The federal poverty level (FPL) was developed in 1968 by Mollie Orshansky of the Social Security Administration as a threshold for distinguishing between the rich and poor in America, in order to more effectively combat the war on poverty. The term FPL was first published in Orshansky’s analysis of poverty for the U.S. Department of Agriculture. To prepare this report, she identified the amount an American home would need to spend in order to afford the “economy food plan” – an expenditure that would fulfill the nutritional needs of a family of three or more individuals. Assuming that each household spent approximately one-third of their income on food items, Orshansky subsequently calculated how much a family would have to earn in order to afford this diet. Income levels that fell below this estimate were considered poor (Department of Health and Human Services, 1997) .
FPL can be designated by two different standards of measure, the poverty threshold and poverty guidelines. The former is used primarily for statistical purposes (i.e. calculating the actual number of people living in poverty), whereas the latter applies to eligibility determinations for certain programs like Medicare and Medicaid (Office of the Assistant Secretary for Planning and Evaluation, 2013).
FPL values are typically represented as a percentage and are based on an individual’s income and the number of people in their family. For example, in 2013, the baseline FPL (100%) has been identified by the U.S. Census Bureau as a family of four with an annual income of $23,550. For larger families, add $4,020 per person; for smaller families, subtract the same amount. As a family’s income decreases, so does the percentage they are assigned, often permitting them to receive additional aid and subsidies from the government.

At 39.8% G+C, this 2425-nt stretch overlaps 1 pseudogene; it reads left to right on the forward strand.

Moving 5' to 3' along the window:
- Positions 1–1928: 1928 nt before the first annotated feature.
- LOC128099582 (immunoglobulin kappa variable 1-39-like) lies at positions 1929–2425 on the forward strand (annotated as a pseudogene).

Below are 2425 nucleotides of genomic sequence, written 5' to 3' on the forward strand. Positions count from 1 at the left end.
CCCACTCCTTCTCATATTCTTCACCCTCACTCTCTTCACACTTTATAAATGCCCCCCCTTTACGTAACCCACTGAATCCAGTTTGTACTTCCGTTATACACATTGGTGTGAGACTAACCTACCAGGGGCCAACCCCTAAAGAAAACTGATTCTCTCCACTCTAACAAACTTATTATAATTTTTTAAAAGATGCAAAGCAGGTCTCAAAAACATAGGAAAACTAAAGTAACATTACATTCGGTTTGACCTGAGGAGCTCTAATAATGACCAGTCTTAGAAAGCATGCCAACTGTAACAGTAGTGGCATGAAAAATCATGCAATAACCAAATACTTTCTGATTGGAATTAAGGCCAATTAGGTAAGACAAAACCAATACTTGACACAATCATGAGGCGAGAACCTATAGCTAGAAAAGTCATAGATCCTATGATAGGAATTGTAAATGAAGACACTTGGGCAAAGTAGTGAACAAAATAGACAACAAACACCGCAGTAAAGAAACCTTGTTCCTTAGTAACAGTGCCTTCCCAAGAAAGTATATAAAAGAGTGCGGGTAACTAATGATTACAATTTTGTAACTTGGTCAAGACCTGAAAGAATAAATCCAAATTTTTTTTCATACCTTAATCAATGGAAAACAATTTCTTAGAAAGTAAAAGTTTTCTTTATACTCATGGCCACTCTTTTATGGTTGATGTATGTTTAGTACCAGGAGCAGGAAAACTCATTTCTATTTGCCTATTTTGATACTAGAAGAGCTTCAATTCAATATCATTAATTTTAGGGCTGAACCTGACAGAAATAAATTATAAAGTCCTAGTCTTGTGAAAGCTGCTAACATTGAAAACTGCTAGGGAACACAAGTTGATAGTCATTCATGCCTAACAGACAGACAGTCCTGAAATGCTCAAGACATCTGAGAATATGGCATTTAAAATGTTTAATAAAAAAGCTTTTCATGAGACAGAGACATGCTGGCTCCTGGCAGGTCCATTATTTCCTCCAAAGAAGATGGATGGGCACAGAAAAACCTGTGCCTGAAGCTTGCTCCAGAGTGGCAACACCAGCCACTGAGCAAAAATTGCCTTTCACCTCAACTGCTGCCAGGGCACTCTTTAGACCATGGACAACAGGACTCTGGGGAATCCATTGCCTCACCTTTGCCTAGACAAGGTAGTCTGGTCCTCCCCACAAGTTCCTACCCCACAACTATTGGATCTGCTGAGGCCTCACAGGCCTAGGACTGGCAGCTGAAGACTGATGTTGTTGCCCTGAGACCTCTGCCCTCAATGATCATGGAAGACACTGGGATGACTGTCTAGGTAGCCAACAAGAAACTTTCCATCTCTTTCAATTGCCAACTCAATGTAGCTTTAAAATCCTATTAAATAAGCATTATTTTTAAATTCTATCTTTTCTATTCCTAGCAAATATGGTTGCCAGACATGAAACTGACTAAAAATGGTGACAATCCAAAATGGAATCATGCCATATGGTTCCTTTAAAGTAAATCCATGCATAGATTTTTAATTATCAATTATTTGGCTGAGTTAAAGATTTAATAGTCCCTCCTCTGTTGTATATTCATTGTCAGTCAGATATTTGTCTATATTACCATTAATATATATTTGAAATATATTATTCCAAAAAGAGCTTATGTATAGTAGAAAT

Beginning in January 2014, the Patient Protection and Affordable Care Act (ACA) extends Medicaid eligibility to individuals under age 65 earning below 133 percent (or 138 percent) of the FPL. This disparity in percentage levels accounts for the fact that five percent of income can be “disregarded” when determining eligibility (Families USA, 2013). Under the ACA, adults without dependent children will also be eligible. These regulations apply to the continental U.S. (with slightly different guidelines for Alaska and Hawaii). A graphical explanation can be found here.